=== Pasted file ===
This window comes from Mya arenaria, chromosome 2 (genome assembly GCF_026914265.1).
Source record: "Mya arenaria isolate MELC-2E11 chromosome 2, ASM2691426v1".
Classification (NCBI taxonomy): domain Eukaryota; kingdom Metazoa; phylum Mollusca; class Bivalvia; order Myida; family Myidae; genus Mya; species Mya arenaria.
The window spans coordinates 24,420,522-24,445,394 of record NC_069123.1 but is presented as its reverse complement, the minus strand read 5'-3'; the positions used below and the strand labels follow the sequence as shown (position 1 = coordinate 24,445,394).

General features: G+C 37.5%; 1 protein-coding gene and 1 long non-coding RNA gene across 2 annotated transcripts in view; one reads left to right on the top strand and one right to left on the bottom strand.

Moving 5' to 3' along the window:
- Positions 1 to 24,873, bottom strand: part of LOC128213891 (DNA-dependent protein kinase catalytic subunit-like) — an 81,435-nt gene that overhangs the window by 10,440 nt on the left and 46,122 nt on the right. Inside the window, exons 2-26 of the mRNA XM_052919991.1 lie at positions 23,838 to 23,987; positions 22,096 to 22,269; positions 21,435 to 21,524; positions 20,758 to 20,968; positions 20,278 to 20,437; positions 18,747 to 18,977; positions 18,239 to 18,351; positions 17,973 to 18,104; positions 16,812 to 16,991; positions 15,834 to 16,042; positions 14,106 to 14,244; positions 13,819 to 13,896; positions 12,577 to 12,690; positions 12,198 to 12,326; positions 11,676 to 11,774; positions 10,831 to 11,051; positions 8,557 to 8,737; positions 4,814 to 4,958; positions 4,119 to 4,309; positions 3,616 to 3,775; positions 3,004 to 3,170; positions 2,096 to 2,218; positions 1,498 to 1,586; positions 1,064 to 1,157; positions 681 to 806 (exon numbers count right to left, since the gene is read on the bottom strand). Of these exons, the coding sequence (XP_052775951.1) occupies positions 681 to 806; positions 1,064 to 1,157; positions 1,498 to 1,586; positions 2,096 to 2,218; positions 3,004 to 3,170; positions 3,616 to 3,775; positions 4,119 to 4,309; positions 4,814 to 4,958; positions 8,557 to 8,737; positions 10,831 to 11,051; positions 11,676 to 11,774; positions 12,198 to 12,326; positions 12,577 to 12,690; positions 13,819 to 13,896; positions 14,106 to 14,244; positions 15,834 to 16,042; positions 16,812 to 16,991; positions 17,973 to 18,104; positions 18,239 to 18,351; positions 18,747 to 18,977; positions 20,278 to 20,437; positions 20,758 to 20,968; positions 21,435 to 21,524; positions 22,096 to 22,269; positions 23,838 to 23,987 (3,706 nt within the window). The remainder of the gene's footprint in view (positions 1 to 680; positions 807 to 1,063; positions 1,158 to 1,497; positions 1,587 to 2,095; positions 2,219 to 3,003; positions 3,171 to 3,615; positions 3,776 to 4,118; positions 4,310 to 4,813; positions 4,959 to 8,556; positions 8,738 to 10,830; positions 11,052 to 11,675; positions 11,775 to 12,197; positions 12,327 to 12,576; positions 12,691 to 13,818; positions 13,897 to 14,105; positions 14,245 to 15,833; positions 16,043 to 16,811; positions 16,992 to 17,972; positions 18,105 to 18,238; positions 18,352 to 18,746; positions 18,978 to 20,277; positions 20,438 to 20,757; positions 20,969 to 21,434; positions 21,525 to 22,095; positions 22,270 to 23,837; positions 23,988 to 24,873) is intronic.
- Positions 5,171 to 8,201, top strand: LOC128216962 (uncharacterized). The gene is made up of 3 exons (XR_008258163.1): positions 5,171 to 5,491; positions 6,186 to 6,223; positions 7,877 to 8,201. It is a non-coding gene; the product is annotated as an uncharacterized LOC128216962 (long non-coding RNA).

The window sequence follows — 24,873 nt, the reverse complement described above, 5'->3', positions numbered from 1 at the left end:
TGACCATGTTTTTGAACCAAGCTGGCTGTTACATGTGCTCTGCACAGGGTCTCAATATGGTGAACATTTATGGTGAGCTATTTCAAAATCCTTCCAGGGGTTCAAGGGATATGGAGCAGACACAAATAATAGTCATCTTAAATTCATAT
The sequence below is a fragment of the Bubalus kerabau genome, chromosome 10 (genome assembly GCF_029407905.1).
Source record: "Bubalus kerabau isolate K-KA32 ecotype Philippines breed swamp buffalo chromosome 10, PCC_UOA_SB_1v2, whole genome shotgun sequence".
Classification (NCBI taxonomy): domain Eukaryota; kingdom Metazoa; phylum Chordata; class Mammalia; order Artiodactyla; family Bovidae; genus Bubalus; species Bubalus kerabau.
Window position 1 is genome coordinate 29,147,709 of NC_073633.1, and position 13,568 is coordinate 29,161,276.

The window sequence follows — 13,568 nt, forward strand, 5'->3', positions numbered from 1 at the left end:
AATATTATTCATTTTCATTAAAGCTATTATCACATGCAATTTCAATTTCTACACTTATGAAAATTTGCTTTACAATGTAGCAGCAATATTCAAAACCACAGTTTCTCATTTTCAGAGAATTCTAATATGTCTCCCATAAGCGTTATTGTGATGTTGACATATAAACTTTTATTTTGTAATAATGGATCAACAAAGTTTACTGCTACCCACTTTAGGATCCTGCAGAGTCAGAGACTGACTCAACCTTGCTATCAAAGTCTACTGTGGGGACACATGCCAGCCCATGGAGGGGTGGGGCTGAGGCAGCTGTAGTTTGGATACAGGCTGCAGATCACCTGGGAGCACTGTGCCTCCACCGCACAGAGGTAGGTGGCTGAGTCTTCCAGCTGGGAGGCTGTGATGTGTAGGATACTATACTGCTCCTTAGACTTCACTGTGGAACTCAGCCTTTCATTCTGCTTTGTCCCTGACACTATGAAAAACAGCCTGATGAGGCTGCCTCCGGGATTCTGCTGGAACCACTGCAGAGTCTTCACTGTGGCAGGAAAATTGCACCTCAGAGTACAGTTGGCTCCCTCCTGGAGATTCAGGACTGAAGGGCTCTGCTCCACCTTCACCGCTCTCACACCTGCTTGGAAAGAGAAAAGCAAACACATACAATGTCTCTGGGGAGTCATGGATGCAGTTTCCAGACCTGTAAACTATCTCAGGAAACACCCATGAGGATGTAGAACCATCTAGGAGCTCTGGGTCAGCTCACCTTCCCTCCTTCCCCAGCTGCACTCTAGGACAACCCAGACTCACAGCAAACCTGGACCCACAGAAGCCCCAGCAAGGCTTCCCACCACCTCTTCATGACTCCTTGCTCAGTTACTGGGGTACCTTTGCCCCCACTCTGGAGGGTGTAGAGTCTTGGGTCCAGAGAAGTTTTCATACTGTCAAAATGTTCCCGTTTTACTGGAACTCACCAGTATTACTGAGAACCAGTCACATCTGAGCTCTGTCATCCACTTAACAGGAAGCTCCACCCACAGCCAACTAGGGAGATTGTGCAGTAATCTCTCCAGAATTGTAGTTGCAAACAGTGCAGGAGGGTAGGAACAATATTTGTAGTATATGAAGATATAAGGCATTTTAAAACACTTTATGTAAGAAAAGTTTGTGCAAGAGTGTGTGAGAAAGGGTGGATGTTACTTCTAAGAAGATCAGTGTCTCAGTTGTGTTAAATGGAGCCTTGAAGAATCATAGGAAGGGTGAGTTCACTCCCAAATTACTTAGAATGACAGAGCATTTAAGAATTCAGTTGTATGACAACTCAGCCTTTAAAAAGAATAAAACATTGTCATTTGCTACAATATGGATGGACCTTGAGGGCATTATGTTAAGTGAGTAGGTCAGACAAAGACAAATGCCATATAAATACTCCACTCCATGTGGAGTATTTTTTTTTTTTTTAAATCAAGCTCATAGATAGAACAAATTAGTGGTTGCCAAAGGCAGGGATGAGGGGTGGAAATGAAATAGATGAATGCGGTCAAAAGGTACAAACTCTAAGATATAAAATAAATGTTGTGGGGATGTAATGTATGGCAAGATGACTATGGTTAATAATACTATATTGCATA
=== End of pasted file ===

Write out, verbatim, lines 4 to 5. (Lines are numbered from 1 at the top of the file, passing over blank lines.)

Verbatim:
The window spans coordinates 24,420,522-24,445,394 of record NC_069123.1 but is presented as its reverse complement, the minus strand read 5'-3'; the positions used below and the strand labels follow the sequence as shown (position 1 = coordinate 24,445,394).

General features: G+C 37.5%; 1 protein-coding gene and 1 long non-coding RNA gene across 2 annotated transcripts in view; one reads left to right on the top strand and one right to left on the bottom strand.